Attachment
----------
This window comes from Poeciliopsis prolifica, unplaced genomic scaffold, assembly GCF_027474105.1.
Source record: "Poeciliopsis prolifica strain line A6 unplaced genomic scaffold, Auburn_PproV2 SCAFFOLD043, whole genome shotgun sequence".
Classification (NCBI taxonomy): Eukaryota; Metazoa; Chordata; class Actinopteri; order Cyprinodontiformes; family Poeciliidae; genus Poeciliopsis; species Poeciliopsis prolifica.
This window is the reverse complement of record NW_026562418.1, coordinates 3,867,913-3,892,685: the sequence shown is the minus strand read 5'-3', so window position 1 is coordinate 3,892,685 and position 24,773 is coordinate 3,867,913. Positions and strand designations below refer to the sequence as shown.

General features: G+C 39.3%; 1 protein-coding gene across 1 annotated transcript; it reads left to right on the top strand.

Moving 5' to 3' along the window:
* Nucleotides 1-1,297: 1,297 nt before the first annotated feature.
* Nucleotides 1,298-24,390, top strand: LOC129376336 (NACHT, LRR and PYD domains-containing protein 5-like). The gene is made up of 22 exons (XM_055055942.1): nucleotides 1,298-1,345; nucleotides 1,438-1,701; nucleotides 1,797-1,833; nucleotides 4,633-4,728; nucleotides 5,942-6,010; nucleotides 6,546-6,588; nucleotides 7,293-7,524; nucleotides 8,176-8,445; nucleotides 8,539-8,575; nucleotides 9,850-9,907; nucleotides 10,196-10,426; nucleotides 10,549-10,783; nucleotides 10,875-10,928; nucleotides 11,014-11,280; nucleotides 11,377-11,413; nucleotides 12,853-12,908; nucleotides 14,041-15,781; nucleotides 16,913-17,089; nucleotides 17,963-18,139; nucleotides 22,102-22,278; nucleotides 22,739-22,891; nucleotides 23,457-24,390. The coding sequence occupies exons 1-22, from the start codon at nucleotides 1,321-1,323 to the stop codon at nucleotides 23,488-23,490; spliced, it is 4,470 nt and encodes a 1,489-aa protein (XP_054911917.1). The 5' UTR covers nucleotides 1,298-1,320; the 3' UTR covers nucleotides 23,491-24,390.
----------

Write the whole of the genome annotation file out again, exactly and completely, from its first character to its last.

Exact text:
This window comes from Poeciliopsis prolifica, unplaced genomic scaffold, assembly GCF_027474105.1.
Source record: "Poeciliopsis prolifica strain line A6 unplaced genomic scaffold, Auburn_PproV2 SCAFFOLD043, whole genome shotgun sequence".
Classification (NCBI taxonomy): Eukaryota; Metazoa; Chordata; class Actinopteri; order Cyprinodontiformes; family Poeciliidae; genus Poeciliopsis; species Poeciliopsis prolifica.
This window is the reverse complement of record NW_026562418.1, coordinates 3,867,913-3,892,685: the sequence shown is the minus strand read 5'-3', so window position 1 is coordinate 3,892,685 and position 24,773 is coordinate 3,867,913. Positions and strand designations below refer to the sequence as shown.

General features: G+C 39.3%; 1 protein-coding gene across 1 annotated transcript; it reads left to right on the top strand.

Moving 5' to 3' along the window:
* Nucleotides 1-1,297: 1,297 nt before the first annotated feature.
* Nucleotides 1,298-24,390, top strand: LOC129376336 (NACHT, LRR and PYD domains-containing protein 5-like). The gene is made up of 22 exons (XM_055055942.1): nucleotides 1,298-1,345; nucleotides 1,438-1,701; nucleotides 1,797-1,833; nucleotides 4,633-4,728; nucleotides 5,942-6,010; nucleotides 6,546-6,588; nucleotides 7,293-7,524; nucleotides 8,176-8,445; nucleotides 8,539-8,575; nucleotides 9,850-9,907; nucleotides 10,196-10,426; nucleotides 10,549-10,783; nucleotides 10,875-10,928; nucleotides 11,014-11,280; nucleotides 11,377-11,413; nucleotides 12,853-12,908; nucleotides 14,041-15,781; nucleotides 16,913-17,089; nucleotides 17,963-18,139; nucleotides 22,102-22,278; nucleotides 22,739-22,891; nucleotides 23,457-24,390. The coding sequence occupies exons 1-22, from the start codon at nucleotides 1,321-1,323 to the stop codon at nucleotides 23,488-23,490; spliced, it is 4,470 nt and encodes a 1,489-aa protein (XP_054911917.1). The 5' UTR covers nucleotides 1,298-1,320; the 3' UTR covers nucleotides 23,491-24,390.